Chugach Electric Association (CEA) Board Chair Janet Reiser’s Compass piece on the Fire Island wind farm (May 3)) is one view of the project. There are others.
With the Power Sales Agreement on Fire Island, CEA has opted to make the entire system less reliable, electricity more expensive, and unstable, all in the name of pursuing some ephemeral goal of renewable energy. Chugach members get to pay more for the privilege of powering homes and businesses. Chugach also shoulders the responsibility for integration of highly variable and unstable electric output from Fire Island into the existing system.
This is hardly a victory for consumers.
Integration of wind energy into the Southcentral grid requires spinning reserve online, instantly available to counter the minute by minute variations in electrical output from the wind turbines. Most of this is provided by hydro generation at Bradley Lake. Some is provided by natural gas fired turbines. The more wind energy we attempt to integrate into the system, the more natural gas we will be burning, idling the turbines attempting to keep the system from suffering brownouts. The more wind we attempt to integrate, the less system design margin we have available during any emergency.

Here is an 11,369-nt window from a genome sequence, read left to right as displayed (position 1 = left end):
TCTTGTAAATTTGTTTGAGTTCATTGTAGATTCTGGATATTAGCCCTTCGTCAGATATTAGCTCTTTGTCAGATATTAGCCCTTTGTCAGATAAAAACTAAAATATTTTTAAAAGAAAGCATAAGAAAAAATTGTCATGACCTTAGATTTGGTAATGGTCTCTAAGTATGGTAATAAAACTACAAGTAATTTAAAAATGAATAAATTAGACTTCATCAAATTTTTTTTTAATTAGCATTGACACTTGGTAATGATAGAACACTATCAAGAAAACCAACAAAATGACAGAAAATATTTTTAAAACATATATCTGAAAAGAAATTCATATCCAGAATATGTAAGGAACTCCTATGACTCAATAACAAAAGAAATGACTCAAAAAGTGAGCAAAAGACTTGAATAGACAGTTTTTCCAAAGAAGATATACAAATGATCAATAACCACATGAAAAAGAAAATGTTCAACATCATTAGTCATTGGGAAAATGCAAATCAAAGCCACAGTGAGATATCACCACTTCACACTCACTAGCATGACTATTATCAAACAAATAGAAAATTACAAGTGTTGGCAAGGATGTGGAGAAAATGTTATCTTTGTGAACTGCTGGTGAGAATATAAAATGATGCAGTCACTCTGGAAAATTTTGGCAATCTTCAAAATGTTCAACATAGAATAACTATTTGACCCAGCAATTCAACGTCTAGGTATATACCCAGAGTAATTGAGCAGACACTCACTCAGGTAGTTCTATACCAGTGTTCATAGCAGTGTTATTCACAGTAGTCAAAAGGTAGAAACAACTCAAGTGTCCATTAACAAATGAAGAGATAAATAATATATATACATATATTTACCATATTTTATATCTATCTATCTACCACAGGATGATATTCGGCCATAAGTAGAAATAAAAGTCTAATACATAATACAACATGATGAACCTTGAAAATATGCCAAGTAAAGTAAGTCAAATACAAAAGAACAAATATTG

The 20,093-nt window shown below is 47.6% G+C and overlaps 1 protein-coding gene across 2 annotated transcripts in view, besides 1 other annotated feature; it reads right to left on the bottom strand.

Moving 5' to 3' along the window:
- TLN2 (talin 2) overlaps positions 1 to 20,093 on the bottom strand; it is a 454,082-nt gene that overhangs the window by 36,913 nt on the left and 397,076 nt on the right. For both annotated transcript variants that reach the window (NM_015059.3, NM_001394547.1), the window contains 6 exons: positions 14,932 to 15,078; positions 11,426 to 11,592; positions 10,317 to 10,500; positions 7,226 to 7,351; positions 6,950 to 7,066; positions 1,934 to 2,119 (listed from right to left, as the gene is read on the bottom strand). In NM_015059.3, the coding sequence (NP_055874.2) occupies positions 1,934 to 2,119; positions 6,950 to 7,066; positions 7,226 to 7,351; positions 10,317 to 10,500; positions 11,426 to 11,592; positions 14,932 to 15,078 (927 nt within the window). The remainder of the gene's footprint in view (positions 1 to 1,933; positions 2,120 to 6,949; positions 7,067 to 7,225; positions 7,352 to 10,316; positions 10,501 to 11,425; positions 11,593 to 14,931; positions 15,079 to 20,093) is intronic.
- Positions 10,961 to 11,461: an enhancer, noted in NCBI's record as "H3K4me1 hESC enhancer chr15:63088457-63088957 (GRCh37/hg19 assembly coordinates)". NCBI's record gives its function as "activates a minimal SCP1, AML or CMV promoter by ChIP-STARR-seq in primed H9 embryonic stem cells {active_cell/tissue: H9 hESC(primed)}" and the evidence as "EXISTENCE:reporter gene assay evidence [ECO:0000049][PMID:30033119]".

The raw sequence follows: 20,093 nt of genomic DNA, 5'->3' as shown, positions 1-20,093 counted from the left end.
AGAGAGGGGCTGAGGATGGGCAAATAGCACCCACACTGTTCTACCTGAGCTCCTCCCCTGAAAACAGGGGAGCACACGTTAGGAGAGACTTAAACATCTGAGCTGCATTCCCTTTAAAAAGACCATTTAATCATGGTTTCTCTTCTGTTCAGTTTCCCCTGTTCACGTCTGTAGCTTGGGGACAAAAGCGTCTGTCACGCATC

Before CEA and Municipal Light & Power (ML&P) embark on negotiations on Phase II of the Fire Island wind project, it would be prudent to see how it has worked out so far for CEA. How did the actual electricity production compare with the expected production? How did integration go? Were there any pleasant or unpleasant surprises? Any unanticipated costs? If so, what were they and why? What is CIRI’s profitability on this project? Better yet, what is an acceptable level of profitability for an independent power producer, especially since this one angling for another contract, tapping into CEA rate payer pocketbooks for a quarter century to come.
Most of this information exists in CEA as internal planning documents. Perhaps they should release all of them to the membership so that we all know precisely what is going on.
Finally, the movement for renewable energy was driven by a belief that fossil fuel availability was limited and would soon run out. This belief is now obsolete given the nearly limitless supply of natural gas and coal, the former via the fracking boom. Perhaps it is time to allow wind to sink or swim on its own economic merits. And something that costs more, renders the system less stable, and reduces the system design margin is hardly a positive economic solution.
Alex Gimarc is a former member of the Chugach Electric Association board of directors.
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